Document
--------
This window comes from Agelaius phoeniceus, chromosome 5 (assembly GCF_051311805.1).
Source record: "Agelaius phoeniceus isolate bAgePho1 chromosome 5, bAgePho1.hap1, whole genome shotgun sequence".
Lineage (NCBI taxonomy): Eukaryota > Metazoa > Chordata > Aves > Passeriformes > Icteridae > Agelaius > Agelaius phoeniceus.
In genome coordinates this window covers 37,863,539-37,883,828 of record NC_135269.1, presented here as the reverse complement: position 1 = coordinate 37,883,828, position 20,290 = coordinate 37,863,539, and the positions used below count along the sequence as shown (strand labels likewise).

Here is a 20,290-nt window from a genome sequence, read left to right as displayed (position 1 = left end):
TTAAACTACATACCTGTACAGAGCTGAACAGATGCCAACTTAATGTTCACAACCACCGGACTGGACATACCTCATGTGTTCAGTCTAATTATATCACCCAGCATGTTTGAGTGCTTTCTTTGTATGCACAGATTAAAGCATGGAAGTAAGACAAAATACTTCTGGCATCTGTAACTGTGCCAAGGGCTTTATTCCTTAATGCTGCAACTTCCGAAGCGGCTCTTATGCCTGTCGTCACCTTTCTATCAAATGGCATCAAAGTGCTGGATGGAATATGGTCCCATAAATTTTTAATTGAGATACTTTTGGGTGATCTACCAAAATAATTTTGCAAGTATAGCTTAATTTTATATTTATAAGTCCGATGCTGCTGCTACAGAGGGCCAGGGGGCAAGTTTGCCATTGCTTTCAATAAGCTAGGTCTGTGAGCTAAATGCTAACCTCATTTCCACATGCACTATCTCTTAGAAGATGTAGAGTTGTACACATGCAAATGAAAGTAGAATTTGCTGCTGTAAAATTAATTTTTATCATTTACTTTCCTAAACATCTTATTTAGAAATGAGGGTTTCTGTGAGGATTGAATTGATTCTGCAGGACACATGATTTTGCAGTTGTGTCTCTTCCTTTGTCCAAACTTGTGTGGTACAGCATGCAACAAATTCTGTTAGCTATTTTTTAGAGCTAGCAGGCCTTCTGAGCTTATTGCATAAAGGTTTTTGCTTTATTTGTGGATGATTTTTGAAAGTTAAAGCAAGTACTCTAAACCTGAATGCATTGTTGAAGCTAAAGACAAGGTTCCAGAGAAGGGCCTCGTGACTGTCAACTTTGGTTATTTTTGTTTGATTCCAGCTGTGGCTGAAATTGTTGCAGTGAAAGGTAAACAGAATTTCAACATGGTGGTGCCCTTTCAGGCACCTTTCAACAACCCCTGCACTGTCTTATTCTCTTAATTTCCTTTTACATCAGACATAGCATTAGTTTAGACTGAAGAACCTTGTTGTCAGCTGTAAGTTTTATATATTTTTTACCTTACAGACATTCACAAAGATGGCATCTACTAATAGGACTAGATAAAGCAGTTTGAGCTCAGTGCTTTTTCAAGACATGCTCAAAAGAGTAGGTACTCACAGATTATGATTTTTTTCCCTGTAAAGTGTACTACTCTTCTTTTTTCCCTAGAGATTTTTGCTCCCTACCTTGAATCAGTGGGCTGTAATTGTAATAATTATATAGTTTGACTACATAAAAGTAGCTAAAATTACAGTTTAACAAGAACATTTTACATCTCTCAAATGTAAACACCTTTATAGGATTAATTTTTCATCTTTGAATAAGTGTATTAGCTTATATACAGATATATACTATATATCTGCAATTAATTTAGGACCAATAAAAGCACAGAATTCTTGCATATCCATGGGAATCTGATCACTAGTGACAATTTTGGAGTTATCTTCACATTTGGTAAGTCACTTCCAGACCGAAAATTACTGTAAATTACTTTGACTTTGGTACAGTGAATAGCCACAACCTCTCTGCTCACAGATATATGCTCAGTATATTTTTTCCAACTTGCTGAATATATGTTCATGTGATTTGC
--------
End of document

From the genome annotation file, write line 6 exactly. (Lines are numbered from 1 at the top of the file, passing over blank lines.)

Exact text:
TTAAACTACATACCTGTACAGAGCTGAACAGATGCCAACTTAATGTTCACAACCACCGGACTGGACATACCTCATGTGTTCAGTCTAATTATATCACCCAGCATGTTTGAGTGCTTTCTTTGTATGCACAGATTAAAGCATGGAAGTAAGACAAAATACTTCTGGCATCTGTAACTGTGCCAAGGGCTTTATTCCTTAATGCTGCAACTTCCGAAGCGGCTCTTATGCCTGTCGTCACCTTTCTATCAAATGGCATCAAAGTGCTGGATGGAATATGGTCCCATAAATTTTTAATTGAGATACTTTTGGGTGATCTACCAAAATAATTTTGCAAGTATAGCTTAATTTTATATTTATAAGTCCGATGCTGCTGCTACAGAGGGCCAGGGGGCAAGTTTGCCATTGCTTTCAATAAGCTAGGTCTGTGAGCTAAATGCTAACCTCATTTCCACATGCACTATCTCTTAGAAGATGTAGAGTTGTACACATGCAAATGAAAGTAGAATTTGCTGCTGTAAAATTAATTTTTATCATTTACTTTCCTAAACATCTTATTTAGAAATGAGGGTTTCTGTGAGGATTGAATTGATTCTGCAGGACACATGATTTTGCAGTTGTGTCTCTTCCTTTGTCCAAACTTGTGTGGTACAGCATGCAACAAATTCTGTTAGCTATTTTTTAGAGCTAGCAGGCCTTCTGAGCTTATTGCATAAAGGTTTTTGCTTTATTTGTGGATGATTTTTGAAAGTTAAAGCAAGTACTCTAAACCTGAATGCATTGTTGAAGCTAAAGACAAGGTTCCAGAGAAGGGCCTCGTGACTGTCAACTTTGGTTATTTTTGTTTGATTCCAGCTGTGGCTGAAATTGTTGCAGTGAAAGGTAAACAGAATTTCAACATGGTGGTGCCCTTTCAGGCACCTTTCAACAACCCCTGCACTGTCTTATTCTCTTAATTTCCTTTTACATCAGACATAGCATTAGTTTAGACTGAAGAACCTTGTTGTCAGCTGTAAGTTTTATATATTTTTTACCTTACAGACATTCACAAAGATGGCATCTACTAATAGGACTAGATAAAGCAGTTTGAGCTCAGTGCTTTTTCAAGACATGCTCAAAAGAGTAGGTACTCACAGATTATGATTTTTTTCCCTGTAAAGTGTACTACTCTTCTTTTTTCCCTAGAGATTTTTGCTCCCTACCTTGAATCAGTGGGCTGTAATTGTAATAATTATATAGTTTGACTACATAAAAGTAGCTAAAATTACAGTTTAACAAGAACATTTTACATCTCTCAAATGTAAACACCTTTATAGGATTAATTTTTCATCTTTGAATAAGTGTATTAGCTTATATACAGATATATACTATATATCTGCAATTAATTTAGGACCAATAAAAGCACAGAATTCTTGCATATCCATGGGAATCTGATCACTAGTGACAATTTTGGAGTTATCTTCACATTTGGTAAGTCACTTCCAGACCGAAAATTACTGTAAATTACTTTGACTTTGGTACAGTGAATAGCCACAACCTCTCTGCTCACAGATATATGCTCAGTATATTTTTTCCAACTTGCTGAATATATGTTCATGTGATTTGC